“Beauty will save the world.”
This famous quote from Dostoevsky’s 1874 classic "The Idiot" might seem rather bizarre to us today. Will it? Really?
The West, America especially, has come to look down on beauty as something frivolous and impractical. Certainly no one actively dislikes it, but it is rarely seen alongside justice, truth and other philosophical concepts that are insistently deemed essential for developing a healthy society.
After all, is beauty not just some subjective, even superficial, sense of pleasure or satisfaction? What power could something like beauty actually have, especially when it comes to saving our wild and raucous world?
When taken out of context, Dostoevsky’s insistence upon the world-changing power of beauty is admittedly a bit extreme; however, it serves as the perfect starting point for re-examining our dismissive assumptions about the role of beauty in addressing some of humanity’s most pressing dilemmas.
Sir Roger Scruton, a writer and philosopher who has become one of my go-to resources for all things aesthetic, proposes that, as a culture, we are making an incredibly grave mistake by de-centralizing the role of beauty in our lives.
In “Beauty,” his popular 2011 work on the aesthetics — the philosophical sub-discipline concerning art and beauty — Scruton declares that Western culture is undergoing an unprecedented “flight from beauty,” as he terms it.
For centuries, human life, faced with its seemingly endless onslaught of horrific afflictions and existential threats, has always had the consolation of beauty as a guiding light in an otherwise dark and chaotic universe.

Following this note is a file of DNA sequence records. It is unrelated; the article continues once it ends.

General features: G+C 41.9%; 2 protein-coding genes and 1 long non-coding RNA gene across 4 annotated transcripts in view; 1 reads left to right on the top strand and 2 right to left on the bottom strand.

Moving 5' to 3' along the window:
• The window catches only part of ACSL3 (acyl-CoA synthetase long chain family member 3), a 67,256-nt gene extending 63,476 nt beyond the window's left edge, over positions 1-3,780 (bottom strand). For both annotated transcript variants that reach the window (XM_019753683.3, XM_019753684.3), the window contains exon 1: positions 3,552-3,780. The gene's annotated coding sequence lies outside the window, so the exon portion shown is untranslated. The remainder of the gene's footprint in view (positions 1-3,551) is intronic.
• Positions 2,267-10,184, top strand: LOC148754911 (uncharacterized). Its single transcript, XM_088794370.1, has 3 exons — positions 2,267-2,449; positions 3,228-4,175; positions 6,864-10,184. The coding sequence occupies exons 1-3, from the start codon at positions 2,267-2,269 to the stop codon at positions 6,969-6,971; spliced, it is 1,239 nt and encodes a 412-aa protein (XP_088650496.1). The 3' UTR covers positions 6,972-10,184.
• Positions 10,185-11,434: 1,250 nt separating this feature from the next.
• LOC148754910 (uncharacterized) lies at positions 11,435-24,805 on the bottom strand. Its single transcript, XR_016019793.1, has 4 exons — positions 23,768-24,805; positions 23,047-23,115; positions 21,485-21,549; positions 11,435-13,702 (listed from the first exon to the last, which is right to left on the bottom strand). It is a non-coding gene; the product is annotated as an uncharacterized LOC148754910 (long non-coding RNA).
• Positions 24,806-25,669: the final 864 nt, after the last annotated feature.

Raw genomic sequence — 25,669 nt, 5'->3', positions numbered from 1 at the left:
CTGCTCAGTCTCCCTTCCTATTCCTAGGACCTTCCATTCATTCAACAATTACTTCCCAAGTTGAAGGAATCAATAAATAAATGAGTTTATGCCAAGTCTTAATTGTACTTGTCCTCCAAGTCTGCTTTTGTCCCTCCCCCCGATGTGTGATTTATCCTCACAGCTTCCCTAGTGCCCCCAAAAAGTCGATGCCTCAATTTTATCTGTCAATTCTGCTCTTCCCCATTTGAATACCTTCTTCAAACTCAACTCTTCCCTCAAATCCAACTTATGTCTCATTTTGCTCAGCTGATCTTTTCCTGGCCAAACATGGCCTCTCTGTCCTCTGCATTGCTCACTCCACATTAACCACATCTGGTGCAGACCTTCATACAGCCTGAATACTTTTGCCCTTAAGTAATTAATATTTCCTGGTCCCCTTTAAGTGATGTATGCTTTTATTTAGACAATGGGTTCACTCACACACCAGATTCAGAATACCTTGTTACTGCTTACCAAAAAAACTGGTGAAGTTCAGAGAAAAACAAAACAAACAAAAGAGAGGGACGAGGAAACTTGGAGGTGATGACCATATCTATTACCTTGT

Looking back on things like ancient mythology, Gothic cathedrals and even old American folk songs, one can see how the pursuit of beauty once affirmed and elevated human suffering into something redemptive and meaningful.
Similar to Aristotle’s famous notion of aesthetic “catharsis,” in which an experience of beauty through art is said to present reality in a way that is otherwise impossible to come by, Scruton asserts that art has the ability to vigorously expand the lens through which we see the world.
Beauty’s ability to shine light on new horizons is easily observed in artistic genres like literature and painting, in which the viewer is quite literally invited to explore new subjectivities and visual perspectives.
However, as I have written about in the past, even beauty in its more quotidian forms of fashion and architecture have this transformative quality. Through the elegant curves of a vaulted ceiling or the chromatic coherence of an outfit, we are invited to elevate and expand how we understand the everyday spaces around us.
This is intimately connected with ideas set forth in Plato’s great Socratic dialogue “Symposium,” in which he argues that all love is first and foremost rooted in an experience of beauty. Beauty ignites a special desire within us that shines outward, loving that beautiful thing.
If this year has taught us anything, it is that the world is desperately in need of more love. If beauty is the root of all love, it goes without saying that cultivating beauty should be a top priority for us all.
With these ideas in mind, it seems that beauty, perhaps not being able to save the world on its own, is certainly essential for doing so.
In the case of an issue like climate change, if our culture were to produce an oeuvre of cultural artifacts — poems, films, paintings, etc. — that aestheticized and mythologized this existential struggle of our time, would the topic be so controversial? As a collective, would we be more motivated to make a change for the better?
I would undoubtedly say yes. Before we even attempt to address the serious concrete problems that stand before us, we need have a firm grasp on fundamental principles regarding who we are and the world we live. Beauty, despite what we are so often told, is an essential aspect of this foundational understanding.
It is imperative that we discard our dismissive attitude toward the aesthetic. If we are truly interested in making a better world for ourselves, we must first recover the primacy of beauty.
Evan Leonhard is a 20-year-old English and philosophy major from New Orleans, Louisiana.